People, technology and life

Love your customers, pro-actively

You can run a good business and offer great customer service. That will make your customers love you. However, they are basing their love for you on how you solved a negative situation. There is no argument about whether this works. Because it does. People enjoy a good solution and they will share it with their friends.

There still is an issue though. Every story will start with where it went wrong and they had to ask you for a solution. You can not rule out problems altogether. After all, we are all human, so we make mistakes. But try to be ahead of your customer. Be pro active about it. Talk to them as soon as you notice the problem, even though they haven’t said anything about it. Tell them what went wrong, how much you regret it and offer them a solution.

Yesterday I had lunch with a friend at a great restaurant near the beach. My friend ordered the fish salad. After all, we were looking at the sea. During our lunch she noticed a piece of plastic in the salad. She didn’t make a fuss about it, moved it to the side and finished the salad. Some time after, we asked for the bill and when it was brought, the waiter told us that he was sorry to see that we had the piece of plastic in the salad. He told us that he had ordered the cook to throw out the rest of that batch of fish and as an extra he gave us a ten percent discount on the bill. As you can imagine, we left the place more than satisfied and happy to eat there again. And over time, what will remain will be the gesture of the business, not the plastic. Because we never thought that was much of a problem anyway.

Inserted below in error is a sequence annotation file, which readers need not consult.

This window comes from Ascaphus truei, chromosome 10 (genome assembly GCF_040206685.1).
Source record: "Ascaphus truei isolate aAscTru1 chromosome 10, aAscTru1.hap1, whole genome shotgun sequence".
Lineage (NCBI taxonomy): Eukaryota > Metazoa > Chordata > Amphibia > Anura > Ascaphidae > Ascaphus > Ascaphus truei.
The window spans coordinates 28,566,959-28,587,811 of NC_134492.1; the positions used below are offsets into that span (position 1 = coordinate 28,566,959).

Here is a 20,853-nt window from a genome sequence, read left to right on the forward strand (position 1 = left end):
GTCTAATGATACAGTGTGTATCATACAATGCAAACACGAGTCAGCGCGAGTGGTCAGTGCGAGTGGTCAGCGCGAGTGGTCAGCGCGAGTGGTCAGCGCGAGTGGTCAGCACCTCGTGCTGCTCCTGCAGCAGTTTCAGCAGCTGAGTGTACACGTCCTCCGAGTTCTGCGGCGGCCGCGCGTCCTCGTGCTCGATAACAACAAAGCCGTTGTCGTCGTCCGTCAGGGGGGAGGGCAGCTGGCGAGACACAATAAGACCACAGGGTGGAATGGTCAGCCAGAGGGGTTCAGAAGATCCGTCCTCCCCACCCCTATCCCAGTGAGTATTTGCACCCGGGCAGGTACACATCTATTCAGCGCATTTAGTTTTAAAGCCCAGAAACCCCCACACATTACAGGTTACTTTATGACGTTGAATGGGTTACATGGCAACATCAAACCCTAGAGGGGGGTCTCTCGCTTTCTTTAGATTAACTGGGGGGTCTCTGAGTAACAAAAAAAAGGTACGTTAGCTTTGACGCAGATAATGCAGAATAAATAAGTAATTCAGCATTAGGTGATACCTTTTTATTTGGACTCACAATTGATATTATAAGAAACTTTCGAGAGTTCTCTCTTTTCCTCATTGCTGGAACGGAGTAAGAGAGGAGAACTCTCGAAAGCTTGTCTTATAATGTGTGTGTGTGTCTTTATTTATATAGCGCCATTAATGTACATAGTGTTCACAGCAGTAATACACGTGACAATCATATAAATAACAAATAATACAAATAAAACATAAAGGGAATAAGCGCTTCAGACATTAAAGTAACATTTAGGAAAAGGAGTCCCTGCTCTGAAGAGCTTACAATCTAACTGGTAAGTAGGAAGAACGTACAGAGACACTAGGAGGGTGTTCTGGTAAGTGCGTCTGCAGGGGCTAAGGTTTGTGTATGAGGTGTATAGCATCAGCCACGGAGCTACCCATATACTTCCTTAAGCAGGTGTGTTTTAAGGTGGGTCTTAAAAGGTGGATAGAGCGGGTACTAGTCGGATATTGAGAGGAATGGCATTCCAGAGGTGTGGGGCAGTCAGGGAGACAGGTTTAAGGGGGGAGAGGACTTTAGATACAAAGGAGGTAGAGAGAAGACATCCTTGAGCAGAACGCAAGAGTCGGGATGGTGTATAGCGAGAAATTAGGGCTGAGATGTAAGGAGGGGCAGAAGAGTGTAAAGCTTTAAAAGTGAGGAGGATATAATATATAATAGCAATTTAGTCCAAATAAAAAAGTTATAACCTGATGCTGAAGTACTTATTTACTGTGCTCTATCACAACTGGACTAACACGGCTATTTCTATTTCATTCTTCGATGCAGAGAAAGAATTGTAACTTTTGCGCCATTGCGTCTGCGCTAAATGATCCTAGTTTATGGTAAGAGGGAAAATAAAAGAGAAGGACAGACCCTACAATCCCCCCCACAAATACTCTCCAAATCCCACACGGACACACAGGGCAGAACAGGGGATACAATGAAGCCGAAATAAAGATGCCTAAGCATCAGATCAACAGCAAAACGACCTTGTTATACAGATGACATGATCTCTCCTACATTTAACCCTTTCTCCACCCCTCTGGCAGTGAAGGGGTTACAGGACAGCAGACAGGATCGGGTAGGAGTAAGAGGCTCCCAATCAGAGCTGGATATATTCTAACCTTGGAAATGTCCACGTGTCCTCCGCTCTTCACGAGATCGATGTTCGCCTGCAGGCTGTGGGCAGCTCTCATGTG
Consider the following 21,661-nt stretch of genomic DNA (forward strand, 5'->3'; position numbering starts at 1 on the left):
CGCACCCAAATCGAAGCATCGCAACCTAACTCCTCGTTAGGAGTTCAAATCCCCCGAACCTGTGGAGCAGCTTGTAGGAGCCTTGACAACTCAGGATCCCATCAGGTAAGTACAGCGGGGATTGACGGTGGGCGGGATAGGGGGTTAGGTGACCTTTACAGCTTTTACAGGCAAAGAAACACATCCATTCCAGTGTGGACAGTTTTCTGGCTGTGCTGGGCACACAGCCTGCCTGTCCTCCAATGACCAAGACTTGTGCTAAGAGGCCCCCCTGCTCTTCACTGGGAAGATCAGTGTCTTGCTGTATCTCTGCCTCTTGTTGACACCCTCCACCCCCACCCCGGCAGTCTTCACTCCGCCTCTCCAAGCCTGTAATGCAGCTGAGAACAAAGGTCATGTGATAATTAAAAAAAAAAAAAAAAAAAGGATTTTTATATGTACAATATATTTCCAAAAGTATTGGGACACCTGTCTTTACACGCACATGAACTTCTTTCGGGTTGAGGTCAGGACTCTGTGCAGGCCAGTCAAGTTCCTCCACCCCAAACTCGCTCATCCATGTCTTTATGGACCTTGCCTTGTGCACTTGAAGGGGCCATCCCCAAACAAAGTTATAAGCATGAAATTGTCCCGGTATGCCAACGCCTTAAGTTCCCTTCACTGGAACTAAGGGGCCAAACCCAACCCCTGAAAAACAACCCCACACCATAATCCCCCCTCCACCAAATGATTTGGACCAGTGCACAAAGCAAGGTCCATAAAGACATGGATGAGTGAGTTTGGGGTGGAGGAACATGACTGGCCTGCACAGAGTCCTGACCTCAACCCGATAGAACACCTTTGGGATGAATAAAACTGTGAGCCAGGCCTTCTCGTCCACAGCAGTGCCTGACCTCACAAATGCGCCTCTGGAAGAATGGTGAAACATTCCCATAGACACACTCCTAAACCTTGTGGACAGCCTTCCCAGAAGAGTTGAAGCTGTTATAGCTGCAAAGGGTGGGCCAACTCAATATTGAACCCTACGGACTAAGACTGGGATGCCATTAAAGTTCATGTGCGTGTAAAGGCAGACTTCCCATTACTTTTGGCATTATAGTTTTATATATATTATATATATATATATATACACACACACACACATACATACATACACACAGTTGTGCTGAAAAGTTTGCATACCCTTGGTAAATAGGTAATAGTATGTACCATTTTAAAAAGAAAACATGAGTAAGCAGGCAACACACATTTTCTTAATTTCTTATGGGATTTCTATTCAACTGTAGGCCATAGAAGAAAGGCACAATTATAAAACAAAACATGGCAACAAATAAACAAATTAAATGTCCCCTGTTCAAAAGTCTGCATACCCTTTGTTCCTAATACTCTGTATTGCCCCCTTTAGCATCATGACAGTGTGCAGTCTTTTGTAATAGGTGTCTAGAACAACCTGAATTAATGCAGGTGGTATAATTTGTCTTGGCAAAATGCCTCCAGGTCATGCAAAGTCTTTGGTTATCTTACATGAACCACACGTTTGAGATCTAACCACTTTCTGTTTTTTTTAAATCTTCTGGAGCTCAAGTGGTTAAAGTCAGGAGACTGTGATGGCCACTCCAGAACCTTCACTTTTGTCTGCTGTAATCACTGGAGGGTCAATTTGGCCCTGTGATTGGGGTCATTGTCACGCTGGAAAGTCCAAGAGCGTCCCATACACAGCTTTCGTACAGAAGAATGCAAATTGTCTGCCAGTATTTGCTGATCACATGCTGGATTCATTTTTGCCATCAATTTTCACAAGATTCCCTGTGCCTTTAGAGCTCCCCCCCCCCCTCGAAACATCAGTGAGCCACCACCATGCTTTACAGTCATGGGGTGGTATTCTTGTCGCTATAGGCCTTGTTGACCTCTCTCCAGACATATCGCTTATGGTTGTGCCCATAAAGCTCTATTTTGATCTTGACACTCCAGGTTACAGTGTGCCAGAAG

Be pro active. When something happens that you would consider to be a problem, solve it. Solve it before your customer makes a problem out of it. That will make you a winner with that customer. And with every friend he will tell it to.

1 Comment

  1. Stephanie Booth

    Well done, restaurant! My last experience of “plastic in food” (a big nasty hard piece I almost injured myself with) didn’t have such a happy ending. I pointed it out to the waiter, who apologized, and suggested that maybe a dessert might help me get over the unpleasantness.

    Initially I thought: oh, that’s neat… but started having second thoughts as he had distributed the cards to the whole table.

    So, I decided to check: oh no, the dessert wasn’t on the house, of course not!

    This was honestly worse than if he had just apologized and left it at that. But inviting me to BUY a dessert I wasn’t planning on taking (I had chosen a dessert-free menu option) was really in bad style.

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